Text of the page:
Can PLT production be recapitulated with human MKs? To generate human PLTs, primary mouse MKs in our bioreactor were replaced with hiPSC-derived MKs, which (unlike CD34+ human cord blood-derived MKs or embryonic stem cell-derived MKs) provide a virtually unlimited source of MKs for infusion. The hiPSC-MKs were isolated on culture day 15, once they had reached maximal diameter (20-60 µm) (Figure 6A) and were ultrastructurally similar to primary human MKs (Figure 6B). The detailed generation and characterization of these hiPSC-MKs is outlined in another manuscript (Q.F., N. Shabrani, J.N.T., H. Huo, A. Thiel, K.R.M., K. Kim, J. Brooks, F. Li, C. Luo, E.A. Kimbrel, J. Wang, K.-S. Kim, J.E.I., J. Cho, S.-J. Lu, and R.L., manuscript submitted 2014). In static culture, our hiPSC-MKs began producing proPLTs at 6 hours postisolation and reached maximal proPLT production at 18 hours (Figure 6C). By comparison, hiPSC-MKs under physiological shear stress (∼600 mPa) began producing proPLTs immediately upon trapping and extended/released proPLTs within the first 2 hours of culture (Figure 6D and supplemental Movies 12-14). Percent of proPLT-producing hiPSC-MKs under shear stress were increased significantly (∼90% of total MKs) over static cultures (∼10%) (Figure 6E). ProPLT extension rates were slightly lower than primary mouse MKs (∼19 µm/min vs 30 µm/min) (Figure 6F) and more closely approximated physiological controls11 (supplemental Figure 6I). The hiPSC-MK proPLT production and PLT release was otherwise morphologically identical to primary mouse MKs. The hiPSC-MK-derived bioreactor-PLTs displayed forward and side scatter, and surface biomarker expression characteristic of human blood PLTs (Figure 6G). Bioreactor PLTs were ultrastructurally indistinguishable from human blood PLTs by electron microscopy45 (Figure 6H), which were anucleate and displayed comparable morphology and MT expression to human blood PLTs by immunofluorescence microscopy (Figure 6I), and spread normally upon contact activation with glass, forming both filpodia and lamellipodia (Figure 6J). Continuous media perfusion at ∼500 seconds−1 over 2 hours in our microfluidic bioreactor yielded a total of ∼30 PLTs per MK from 1.9 × 104 ± 1.3 × 104 MKs per mL (supplemental Figure 3D). Taken together, these data demonstrate that hiPSC-MKs can be applied to our biomimetic microfluidic bioreactor to model physiological human PLT production and generate potentially unlimited numbers of functional human PLTs for infusion. Representative data for mouse and human platelet controls are included in supplemental Figure 6.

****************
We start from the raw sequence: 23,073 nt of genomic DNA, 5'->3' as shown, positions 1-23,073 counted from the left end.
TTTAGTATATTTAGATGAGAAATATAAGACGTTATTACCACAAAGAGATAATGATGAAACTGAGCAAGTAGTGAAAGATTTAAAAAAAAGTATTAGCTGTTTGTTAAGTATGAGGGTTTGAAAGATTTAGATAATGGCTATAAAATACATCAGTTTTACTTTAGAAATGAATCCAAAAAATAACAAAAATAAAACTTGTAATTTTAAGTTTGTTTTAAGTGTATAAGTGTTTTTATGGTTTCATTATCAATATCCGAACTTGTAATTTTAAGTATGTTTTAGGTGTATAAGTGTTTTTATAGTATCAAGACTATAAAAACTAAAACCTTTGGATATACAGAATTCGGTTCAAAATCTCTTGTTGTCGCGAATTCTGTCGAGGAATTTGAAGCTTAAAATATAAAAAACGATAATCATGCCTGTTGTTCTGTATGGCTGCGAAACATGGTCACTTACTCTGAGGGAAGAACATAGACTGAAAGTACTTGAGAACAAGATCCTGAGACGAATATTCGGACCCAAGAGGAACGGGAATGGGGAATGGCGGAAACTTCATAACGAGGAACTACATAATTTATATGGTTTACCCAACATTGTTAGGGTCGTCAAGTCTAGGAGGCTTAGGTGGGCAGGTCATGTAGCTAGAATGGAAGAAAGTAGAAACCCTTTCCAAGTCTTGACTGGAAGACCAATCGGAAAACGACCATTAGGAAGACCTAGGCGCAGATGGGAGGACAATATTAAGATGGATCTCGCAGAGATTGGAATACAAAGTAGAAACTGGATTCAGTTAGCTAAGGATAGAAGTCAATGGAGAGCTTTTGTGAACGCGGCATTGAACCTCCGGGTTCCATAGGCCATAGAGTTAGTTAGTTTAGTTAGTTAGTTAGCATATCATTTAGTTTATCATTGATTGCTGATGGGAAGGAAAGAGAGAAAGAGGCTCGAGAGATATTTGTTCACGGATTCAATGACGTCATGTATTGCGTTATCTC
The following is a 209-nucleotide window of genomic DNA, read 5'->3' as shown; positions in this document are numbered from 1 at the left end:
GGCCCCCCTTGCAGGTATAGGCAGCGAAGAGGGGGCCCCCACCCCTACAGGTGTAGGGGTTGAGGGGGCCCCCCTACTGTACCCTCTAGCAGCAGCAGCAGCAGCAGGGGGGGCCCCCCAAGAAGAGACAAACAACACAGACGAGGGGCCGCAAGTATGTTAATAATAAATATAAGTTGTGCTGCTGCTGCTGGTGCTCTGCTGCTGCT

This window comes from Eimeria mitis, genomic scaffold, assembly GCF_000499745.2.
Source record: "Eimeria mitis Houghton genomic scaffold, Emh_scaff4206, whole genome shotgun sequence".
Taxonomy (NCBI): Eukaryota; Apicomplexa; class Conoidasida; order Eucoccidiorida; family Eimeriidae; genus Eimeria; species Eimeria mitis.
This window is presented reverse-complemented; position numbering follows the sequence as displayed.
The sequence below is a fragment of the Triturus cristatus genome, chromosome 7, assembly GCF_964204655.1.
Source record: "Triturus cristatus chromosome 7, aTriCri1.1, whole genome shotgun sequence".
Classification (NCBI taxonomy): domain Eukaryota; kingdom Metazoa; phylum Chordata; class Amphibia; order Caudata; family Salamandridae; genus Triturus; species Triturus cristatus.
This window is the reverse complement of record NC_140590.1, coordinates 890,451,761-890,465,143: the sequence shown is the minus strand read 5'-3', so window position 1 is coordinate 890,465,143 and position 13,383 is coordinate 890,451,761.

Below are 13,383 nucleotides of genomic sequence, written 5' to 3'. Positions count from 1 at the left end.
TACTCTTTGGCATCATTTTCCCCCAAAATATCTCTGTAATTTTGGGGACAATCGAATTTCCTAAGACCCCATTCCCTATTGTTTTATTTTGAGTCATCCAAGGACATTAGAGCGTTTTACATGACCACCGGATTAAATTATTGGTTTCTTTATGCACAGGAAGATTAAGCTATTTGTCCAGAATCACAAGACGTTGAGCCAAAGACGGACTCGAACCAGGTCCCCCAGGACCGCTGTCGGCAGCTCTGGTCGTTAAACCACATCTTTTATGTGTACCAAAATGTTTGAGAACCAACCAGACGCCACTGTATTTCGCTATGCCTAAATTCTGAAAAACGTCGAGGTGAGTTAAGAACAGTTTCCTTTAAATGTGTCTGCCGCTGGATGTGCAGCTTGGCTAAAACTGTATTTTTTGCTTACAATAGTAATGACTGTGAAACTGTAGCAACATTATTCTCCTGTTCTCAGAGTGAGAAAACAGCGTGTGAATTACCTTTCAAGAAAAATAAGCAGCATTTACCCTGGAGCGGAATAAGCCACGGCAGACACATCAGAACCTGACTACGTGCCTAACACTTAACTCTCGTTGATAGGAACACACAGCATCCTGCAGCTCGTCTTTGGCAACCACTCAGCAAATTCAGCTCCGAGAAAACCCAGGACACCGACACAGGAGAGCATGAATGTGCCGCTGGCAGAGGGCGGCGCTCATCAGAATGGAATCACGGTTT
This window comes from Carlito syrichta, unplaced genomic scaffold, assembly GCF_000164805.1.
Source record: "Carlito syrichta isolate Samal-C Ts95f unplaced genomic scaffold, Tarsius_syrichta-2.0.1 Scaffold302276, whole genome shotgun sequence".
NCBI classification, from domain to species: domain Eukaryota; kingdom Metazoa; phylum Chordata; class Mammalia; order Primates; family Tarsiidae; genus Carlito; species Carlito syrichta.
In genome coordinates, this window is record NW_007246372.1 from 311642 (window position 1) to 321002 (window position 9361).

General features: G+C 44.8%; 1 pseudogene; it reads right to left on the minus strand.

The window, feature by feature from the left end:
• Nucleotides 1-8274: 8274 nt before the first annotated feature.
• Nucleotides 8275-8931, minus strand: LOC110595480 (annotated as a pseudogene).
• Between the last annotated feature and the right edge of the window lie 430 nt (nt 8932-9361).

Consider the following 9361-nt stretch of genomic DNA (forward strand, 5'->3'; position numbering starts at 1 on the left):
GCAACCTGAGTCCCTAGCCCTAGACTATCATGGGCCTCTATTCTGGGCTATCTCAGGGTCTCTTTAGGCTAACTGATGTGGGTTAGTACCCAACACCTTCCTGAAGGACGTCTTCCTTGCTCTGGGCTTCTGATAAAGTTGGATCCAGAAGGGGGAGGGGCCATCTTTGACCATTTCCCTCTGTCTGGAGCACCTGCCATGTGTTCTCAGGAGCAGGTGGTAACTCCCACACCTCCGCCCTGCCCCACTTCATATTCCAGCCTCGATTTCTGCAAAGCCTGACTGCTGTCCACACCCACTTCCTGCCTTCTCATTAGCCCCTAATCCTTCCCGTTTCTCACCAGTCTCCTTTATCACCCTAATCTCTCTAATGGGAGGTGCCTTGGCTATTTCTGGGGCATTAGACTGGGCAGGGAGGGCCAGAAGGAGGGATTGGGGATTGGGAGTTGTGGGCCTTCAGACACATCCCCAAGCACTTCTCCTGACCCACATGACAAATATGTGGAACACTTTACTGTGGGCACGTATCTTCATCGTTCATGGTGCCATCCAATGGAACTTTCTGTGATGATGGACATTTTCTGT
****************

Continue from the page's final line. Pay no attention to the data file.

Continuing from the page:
Figure 6

Bioreactor-derived hiPSC-PLTs manifest structural and functional properties of human blood PLTs. (A) The hiPSC-MKs reach maximal diameter (20-60 µm) on culture day 15. (B) The hiPSC-MKs are ultrastructurally similar to primary human MKs and contain a lobulated nuclei, invaginated membrane system, glycogen stores, organelles, and characteristic secretory granules. (C) The hiPSC-MKs in static culture begin producing proPLTs at 6 hours postpurification and reach maximal proPLT production at 18 hours. White arrows denote proPLT-producing MKs. (D) The hiPSC-MKs under physiological shear stress (∼600 mPa) begin producing proPLTs immediately upon trapping and extend/release proPLTs within the first 2 hours of culture. Insert shows multiple PLT-sized swellings denoted by white arrows along single proPLT extension. (E) Percent proPLT-producing hiPSC-MKs under physiological shear stress are increased significantly to ∼90% over static cultures (∼10%). (F) ProPLT extension rates under physiological shear stress are ∼19 µm/min. Data are represented as a box-and-whisker plot where light gray indicates the upper quartile and dark gray indicates the lower quartile. (G) Bioreactor-hPLTs display forward and side scatter, and surface biomarker expression is characteristic of human blood PLTs. (H) Bioreactor-hPLTs are ultrastructurally similar to human blood PLTs and contain a cortical MT coil, open canalicular system, dense tubular system, mitochondria, and characteristic secretory granules (both panels). Top right insert, lower panel shows peripheral MT coil. (I) Bioreactor-hPLTs are anucleate, morphologically to human blood PLTs, and display comparable MT expression. (J) Bioreactor-mPLTs form filpodia/lamellipodia on activation and are spread on a glass surface. Scale bars represent 1 µm (B), 50 µm (C-D), 0.5 µm (H), and 5 µm (I-J).

Discussion

This study capitalizes on a novel microfluidic design to recapitulate human BM and blood vessel physiology ex vivo, and to dramatically and significantly improve the rate of platelet production over static cultures, thereby paving the way for additional improvements in platelet yield with the ultimate goal of generating a donor-independent source of functional human platelets for infusion. Two major quantitative roadblocks persist in the development of donor-independent PLTs for therapeutic use: (1) generating sufficient numbers (∼3 × 108) of human MKs to support the production of 1 PLT transfusion unit (∼3 × 1011 PLTs); and (2) generating physiological numbers of functional human PLTs (∼103) per MK.18 The development of human embryonic stem cell cultures (hESC),44,46 and more recently, hiPSC47 (Feng Q et al, manuscript submitted 2014) offer a physiologically relevant and potentially unlimited source of progenitor cells that can be differentiated into human MKs in vitro to address the first quantitative roadblock.48 Indeed, because PLTs are anucleate, PLT bioreactor-derived units could be irradiated prior to infusion, addressing concerns that cellular products derived from hESC or hiPSCs could be oncogenic or teratogenic.49